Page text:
Traditional cotton-based or synthetic fibers used by the fashion industry are responsible for many environmental impacts, including water consumption, pesticide use and micro-plastics.
Wood-based fibers from sustainably managed forests represent an alternative source of fiber that could reduce the environmental impact of the fashion industry.
A video launched by FAO, UNECE and other partners during HLPF explores how forests could help the fashion industry in contributing to the SDGs.
16 July 2018. ‘Made in Forests,’ a short documentary promoting sustainable forest-based fashion, was launched at the High-level Political Forum (HLPF) by the Food and Agricultural Organization of the UN (FAO) and the UN Economic Commission for Europe (UNECE). In the video, UNDP Goodwill Ambassador and film-star Michelle Yeoh discusses the environmental impacts of the fashion industry and shows how fibers made from wood could reduce them.
Most textiles are either made of cotton or synthetic fibers. Cotton production and processing requires large amounts of pesticides, insecticides, water and energy, whereas most synthetic fibers are made from crude oil and washing them produces microscopic plastic particles that affect water bodies, ocean ecosystems, and ultimately human health.
The fashion industry thus needs new, environmentally-friendly choices to produce large quantities of textiles to meet growing demand for clothing, while contributing its share to achieving the SDGs. One solution could be fibers made from wood. The Programme for the Endorsement of Forest Certification (PEFC), in collaboration with the Institute for Italian Design, has been exploring this option supported by FAO and UNECE.
Wood-based fibers for fashion are “a choice we all need to be aware of for a better life on our planet.”
In June 2017, the partners released the report ‘Forest for Fashion – Fashion for Forests,’ showcasing the work of designers, researchers, organizations and UN institutions towards developing wood-based alternative fibers sourced from sustainably managed forests. As a follow up to this work, FAO and UNECE organized an exhibition titled ‘Forest, Fashion and the SDGs’ displayed during HLPF, and produced a video to raise awareness of this sustainable alternative for fashion. The initiative was also highlighted during an HLPF side event on the UN Partnership on Sustainable Fashion and SDGs.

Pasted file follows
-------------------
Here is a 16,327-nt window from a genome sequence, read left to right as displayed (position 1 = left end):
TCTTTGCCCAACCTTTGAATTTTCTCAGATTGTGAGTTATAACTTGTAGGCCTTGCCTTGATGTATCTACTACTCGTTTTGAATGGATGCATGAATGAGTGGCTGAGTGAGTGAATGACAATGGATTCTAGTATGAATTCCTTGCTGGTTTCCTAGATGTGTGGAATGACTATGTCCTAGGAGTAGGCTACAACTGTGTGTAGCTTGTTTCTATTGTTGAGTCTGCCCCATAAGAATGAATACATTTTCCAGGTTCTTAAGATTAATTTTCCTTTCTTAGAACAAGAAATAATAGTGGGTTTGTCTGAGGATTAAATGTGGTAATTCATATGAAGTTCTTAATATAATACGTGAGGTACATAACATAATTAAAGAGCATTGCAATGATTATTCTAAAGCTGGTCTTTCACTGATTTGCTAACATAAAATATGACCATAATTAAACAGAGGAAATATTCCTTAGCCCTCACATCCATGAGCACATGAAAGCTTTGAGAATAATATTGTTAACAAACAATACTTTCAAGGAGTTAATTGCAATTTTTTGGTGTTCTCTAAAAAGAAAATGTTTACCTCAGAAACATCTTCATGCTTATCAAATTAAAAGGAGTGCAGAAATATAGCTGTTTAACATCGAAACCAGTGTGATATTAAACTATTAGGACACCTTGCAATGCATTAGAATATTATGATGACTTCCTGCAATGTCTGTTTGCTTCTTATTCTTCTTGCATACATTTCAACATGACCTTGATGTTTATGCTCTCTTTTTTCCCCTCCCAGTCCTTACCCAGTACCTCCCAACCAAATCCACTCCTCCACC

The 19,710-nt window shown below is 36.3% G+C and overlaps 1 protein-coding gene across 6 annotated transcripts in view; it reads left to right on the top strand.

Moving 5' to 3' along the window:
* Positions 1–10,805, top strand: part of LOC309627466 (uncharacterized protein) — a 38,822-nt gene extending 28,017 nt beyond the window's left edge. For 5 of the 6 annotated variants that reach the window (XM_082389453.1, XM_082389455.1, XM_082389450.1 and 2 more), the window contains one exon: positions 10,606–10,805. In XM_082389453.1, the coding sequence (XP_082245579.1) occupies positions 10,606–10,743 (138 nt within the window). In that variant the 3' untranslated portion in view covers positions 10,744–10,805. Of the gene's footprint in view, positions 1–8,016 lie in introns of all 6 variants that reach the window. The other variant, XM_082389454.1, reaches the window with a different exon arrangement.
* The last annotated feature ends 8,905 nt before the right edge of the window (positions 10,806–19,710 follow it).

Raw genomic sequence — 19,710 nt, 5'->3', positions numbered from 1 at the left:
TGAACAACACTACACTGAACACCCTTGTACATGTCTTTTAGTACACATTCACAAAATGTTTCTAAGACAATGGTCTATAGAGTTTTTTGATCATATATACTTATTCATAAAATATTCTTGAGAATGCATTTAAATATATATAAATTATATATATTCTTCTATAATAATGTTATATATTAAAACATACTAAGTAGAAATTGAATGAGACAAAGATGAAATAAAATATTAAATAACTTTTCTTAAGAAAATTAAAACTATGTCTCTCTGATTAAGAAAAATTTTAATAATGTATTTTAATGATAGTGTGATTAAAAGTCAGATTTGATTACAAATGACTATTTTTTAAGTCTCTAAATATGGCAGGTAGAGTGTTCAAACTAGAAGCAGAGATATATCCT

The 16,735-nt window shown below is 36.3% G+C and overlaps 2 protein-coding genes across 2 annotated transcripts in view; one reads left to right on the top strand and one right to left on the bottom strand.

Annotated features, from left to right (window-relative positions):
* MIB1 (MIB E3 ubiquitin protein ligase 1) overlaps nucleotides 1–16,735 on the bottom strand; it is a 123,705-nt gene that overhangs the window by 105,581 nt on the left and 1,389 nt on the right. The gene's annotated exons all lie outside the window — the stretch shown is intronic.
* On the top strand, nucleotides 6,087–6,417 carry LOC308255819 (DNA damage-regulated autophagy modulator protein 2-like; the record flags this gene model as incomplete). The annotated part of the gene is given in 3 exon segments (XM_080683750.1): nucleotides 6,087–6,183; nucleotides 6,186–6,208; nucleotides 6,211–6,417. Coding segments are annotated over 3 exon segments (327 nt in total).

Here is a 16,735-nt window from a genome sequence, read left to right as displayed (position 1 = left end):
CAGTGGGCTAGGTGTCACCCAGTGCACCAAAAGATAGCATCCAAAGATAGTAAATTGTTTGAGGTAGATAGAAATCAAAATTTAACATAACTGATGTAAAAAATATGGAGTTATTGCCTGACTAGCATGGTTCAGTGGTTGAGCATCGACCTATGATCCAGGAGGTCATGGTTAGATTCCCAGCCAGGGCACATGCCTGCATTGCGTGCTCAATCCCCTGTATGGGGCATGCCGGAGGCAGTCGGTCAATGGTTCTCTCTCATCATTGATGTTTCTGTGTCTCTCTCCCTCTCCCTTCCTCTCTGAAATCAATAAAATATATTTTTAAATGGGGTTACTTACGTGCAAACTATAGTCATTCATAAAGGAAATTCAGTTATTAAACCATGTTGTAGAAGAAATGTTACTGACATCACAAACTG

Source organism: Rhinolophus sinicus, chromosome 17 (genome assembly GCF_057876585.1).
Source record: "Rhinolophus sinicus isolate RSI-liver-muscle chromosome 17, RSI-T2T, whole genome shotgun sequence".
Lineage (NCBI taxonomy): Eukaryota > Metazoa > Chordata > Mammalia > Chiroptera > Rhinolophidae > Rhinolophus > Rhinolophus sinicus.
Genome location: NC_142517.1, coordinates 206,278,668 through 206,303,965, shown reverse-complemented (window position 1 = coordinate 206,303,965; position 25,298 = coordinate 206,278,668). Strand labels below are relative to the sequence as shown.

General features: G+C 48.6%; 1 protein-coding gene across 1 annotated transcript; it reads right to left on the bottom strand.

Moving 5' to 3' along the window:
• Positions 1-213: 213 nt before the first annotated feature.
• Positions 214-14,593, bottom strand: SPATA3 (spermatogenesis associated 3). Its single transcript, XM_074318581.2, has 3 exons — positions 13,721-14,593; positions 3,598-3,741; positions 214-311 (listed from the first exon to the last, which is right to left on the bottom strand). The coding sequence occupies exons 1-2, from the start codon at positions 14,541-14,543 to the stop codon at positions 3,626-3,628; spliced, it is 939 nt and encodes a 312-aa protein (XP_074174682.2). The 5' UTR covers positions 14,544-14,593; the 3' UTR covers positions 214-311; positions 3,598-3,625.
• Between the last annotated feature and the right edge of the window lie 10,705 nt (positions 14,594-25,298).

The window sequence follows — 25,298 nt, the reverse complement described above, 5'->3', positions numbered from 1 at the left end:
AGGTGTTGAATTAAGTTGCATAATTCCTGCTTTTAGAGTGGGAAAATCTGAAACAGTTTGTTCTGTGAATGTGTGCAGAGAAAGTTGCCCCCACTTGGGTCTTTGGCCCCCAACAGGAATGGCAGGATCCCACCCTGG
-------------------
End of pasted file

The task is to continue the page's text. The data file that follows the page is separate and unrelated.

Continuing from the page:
In the video, Michelle Yeoh meets with experts from UECE, FAO and Cittadellarte Fashion B.E.S.T., an Italian art foundation that promotes sustainable fashion design through art and education, to discuss how the latest research, technology and innovation combine into a “promising opportunity” for wood-based fibers. The film explains that wood-based fiber production from sustainably managed forests creates less environmental impacts than conventional cotton or synthetic fibers. Furthermore, wood-based fibers are biodegradable and can be recycled. Yeoh concludes that these advantages make wood-based fibers “a choice that we all need to be aware of, here and now, for a better life on our planet.” [UNECE/FAO Press Release] [Video: Made in Forests] [Publication: Forests for Fashion – Fashion for Forests] [Pictures of the FAO/UNECE Exhibition on Forests, Fashion and the SDGs] [PEFC Website on the potential of forests for fashion]